Boards face a new normal of bio-secure venues, chartered flights and quarantining teams on arrival. All of this will take time and money, which is increasing the costs of international cricket even as the revenue earned from it decreases. This is partly true for domestic cricket, too, though you don’t need to fly in a whole squad from a particular country. The difference is you get a lot more games for the time and effort of creating an environment to play. There are 60 IPL matches in seven weeks — over the same period of time, an international team might be able to play five tests and, say, six shorter-form games.
DM: Why the UAE? The country isn’t one of the elite playing nations. What’s in it for UAE and the League?
TW: The UAE is perfect. It has great transport links with the rest of the world and very good facilities. The UAE hosted most of Pakistan’s home games since 2009, and the International Cricket Council has its global academy there. And it seems to have coped with COVID relatively well. For the UAE, staging the IPL — they already staged half the IPL in 2014 — helps position itself as a venue for elite sport. And it’s a significant boost to the hospitality sector.
DM: India is also one of the top cricket nations. Other countries have gone through periods of dominance, such as the West Indies from the mid-1970s through the 1980s, or Australia in the 1990s through, say, 2005. Why is this moment different?
TW: There is one huge difference: Those two brilliant teams didn’t generate over half of cricket’s total wealth, as India now does. So you have a country that’s the economic giant of the sport, and a team that’s one of the best in the world — India is ranked in the top three in the world in all three formats. India’s on-field rise over the last 20 years only suggests it will become more successful in the years ahead, benefiting from the transformation in cricketing infrastructure in the country, its sheer population and love for cricket. When you take on- and off-field performance together, India could be said to be almost as dominant in cricket as the US is in basketball.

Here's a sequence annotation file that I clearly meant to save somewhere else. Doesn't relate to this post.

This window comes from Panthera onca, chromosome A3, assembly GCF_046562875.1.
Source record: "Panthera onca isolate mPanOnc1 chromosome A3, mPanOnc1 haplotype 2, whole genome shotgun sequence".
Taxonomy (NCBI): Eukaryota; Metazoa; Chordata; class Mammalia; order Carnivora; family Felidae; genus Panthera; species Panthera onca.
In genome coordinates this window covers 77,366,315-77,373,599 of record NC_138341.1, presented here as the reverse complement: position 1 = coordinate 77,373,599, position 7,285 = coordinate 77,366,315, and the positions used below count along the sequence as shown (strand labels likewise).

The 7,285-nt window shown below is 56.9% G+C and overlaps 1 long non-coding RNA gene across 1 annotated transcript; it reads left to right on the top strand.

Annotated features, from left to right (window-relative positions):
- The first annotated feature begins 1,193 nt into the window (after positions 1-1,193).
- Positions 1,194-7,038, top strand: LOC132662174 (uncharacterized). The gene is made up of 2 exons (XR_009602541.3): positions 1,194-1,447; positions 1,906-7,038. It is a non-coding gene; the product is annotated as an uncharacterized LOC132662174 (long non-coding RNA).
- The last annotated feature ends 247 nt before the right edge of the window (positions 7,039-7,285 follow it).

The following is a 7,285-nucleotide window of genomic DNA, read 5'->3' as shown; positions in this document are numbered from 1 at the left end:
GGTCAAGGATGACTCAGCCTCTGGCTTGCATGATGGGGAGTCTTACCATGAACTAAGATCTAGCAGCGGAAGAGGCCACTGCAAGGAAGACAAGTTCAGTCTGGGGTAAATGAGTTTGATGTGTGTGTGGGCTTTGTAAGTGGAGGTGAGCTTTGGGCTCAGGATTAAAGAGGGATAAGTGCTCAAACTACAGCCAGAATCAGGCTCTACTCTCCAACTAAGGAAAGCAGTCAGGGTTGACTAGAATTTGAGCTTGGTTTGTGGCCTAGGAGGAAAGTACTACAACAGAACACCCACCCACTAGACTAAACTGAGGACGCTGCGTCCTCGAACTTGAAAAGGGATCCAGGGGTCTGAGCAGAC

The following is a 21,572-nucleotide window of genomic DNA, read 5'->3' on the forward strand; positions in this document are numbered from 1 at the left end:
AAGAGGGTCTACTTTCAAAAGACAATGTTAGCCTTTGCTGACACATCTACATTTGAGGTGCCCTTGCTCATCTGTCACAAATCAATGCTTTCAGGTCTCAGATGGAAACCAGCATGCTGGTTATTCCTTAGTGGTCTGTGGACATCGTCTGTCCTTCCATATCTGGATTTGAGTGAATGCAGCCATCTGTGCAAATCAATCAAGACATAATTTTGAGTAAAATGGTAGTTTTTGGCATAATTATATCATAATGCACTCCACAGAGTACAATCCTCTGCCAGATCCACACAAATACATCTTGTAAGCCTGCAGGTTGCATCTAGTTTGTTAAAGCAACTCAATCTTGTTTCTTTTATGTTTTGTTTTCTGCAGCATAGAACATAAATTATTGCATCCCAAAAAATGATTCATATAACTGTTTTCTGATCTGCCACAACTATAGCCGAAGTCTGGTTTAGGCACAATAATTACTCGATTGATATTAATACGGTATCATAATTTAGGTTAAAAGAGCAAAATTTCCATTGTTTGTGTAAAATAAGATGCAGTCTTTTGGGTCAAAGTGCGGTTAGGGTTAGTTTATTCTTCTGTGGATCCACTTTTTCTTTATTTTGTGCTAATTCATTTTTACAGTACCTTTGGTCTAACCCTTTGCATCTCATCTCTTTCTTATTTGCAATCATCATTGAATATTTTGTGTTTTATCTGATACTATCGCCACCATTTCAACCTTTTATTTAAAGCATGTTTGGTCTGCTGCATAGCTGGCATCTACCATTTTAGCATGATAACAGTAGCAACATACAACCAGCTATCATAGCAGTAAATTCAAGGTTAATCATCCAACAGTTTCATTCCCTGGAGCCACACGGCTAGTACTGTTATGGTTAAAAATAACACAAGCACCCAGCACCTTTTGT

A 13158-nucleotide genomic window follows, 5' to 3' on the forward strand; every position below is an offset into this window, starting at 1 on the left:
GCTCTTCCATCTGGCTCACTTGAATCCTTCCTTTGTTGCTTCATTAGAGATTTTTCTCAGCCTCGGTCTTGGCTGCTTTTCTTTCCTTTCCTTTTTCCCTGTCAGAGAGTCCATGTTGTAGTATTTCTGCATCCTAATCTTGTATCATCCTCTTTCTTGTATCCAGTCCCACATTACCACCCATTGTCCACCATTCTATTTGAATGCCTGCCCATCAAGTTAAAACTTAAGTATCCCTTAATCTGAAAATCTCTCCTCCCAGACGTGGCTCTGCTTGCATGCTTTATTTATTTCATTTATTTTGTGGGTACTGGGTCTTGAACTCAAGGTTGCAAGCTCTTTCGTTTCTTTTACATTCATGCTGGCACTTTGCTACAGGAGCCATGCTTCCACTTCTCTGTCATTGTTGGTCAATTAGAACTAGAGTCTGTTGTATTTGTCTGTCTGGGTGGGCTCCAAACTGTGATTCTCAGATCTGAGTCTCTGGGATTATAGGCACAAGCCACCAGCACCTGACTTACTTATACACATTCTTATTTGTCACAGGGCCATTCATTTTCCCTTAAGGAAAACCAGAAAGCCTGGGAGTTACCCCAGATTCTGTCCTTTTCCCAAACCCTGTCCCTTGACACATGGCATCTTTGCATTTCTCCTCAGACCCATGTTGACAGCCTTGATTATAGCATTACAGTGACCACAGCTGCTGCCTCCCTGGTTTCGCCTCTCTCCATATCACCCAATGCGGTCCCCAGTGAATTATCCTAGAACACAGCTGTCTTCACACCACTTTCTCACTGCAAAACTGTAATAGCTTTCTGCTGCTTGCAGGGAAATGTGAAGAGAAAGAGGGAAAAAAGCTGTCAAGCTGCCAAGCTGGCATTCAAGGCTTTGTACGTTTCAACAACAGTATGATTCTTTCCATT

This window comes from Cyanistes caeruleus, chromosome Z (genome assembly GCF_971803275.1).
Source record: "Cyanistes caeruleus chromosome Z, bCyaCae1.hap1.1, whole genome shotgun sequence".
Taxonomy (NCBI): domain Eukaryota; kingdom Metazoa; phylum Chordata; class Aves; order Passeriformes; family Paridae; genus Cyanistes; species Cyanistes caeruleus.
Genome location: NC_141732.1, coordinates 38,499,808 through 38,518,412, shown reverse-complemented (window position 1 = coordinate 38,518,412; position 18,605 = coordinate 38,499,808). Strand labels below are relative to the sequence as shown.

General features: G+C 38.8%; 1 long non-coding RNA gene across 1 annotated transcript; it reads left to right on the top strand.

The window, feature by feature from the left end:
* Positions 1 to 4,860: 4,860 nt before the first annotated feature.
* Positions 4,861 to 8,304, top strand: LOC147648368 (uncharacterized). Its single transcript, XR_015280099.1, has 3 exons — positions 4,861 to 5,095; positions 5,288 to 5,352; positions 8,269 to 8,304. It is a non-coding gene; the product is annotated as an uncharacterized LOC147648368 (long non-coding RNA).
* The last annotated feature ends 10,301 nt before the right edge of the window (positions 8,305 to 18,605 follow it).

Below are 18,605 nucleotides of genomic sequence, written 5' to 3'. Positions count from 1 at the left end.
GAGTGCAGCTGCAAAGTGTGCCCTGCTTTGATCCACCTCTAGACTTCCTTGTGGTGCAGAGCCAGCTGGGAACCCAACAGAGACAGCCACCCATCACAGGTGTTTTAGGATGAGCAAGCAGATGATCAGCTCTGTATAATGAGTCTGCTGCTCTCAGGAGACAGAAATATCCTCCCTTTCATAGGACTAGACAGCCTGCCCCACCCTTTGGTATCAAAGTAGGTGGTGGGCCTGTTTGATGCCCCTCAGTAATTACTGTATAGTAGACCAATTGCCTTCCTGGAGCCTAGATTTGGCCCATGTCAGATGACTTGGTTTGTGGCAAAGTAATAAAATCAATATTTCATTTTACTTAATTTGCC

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DM: Cricket has been reinvented before. Does the IPL and T20 owe a debt to Kerry Packer’s World Series Cricket venture in the 1970s, which pioneered the use of coloured clothing, day-night matches and innovative TV coverage? Is the IPL, in essence, a child of Packer?
TW: What Packer did was essentially about getting the TV rights to Australian international matches. As soon as he could do this, peace broke out in the cricket world. Packer’s impact was profound, with those changes you outline. But he didn’t challenge the orthodoxy that nation versus nation competition represented the pinnacle of cricket; the unofficial games were between players representing countries, with the famous slogan “C’mon Aussie C’mon.” World Series Cricket was still about Australia versus England and Australia versus the West Indies.
The IPL is completely different, as it’s about domestic matches: Mumbai versus Chennai, Bangalore versus Delhi, and so on. It has successfully challenged the orthodoxy that international cricket should take precedence over domestic cricket, moving cricket more in line with football or basketball. International boards used to fight the IPL and try and stage internationals at the same time, forcing players to choose between the two. Now, major international boards don’t stage fixtures at the same time as the IPL because they know that players will choose the IPL.
DM: Saudi Arabia is described the central bank of oil. Has India become the central bank of cricket, where it has the ability, through IPL, to essentially control demand and supply?
TW: Absolutely. A player can earn more in a single IPL season than many could in their entire careers under the old model. It’s reshaped the economics of the game. Look at the way the international cricket calendar is now organised, COVID notwithstanding. IPL gets its own window, free of clashes with any major international tournaments. Nobody else gets that privilege.
Daniel Moss is a Bloomberg Opinion columnist covering Asian economies.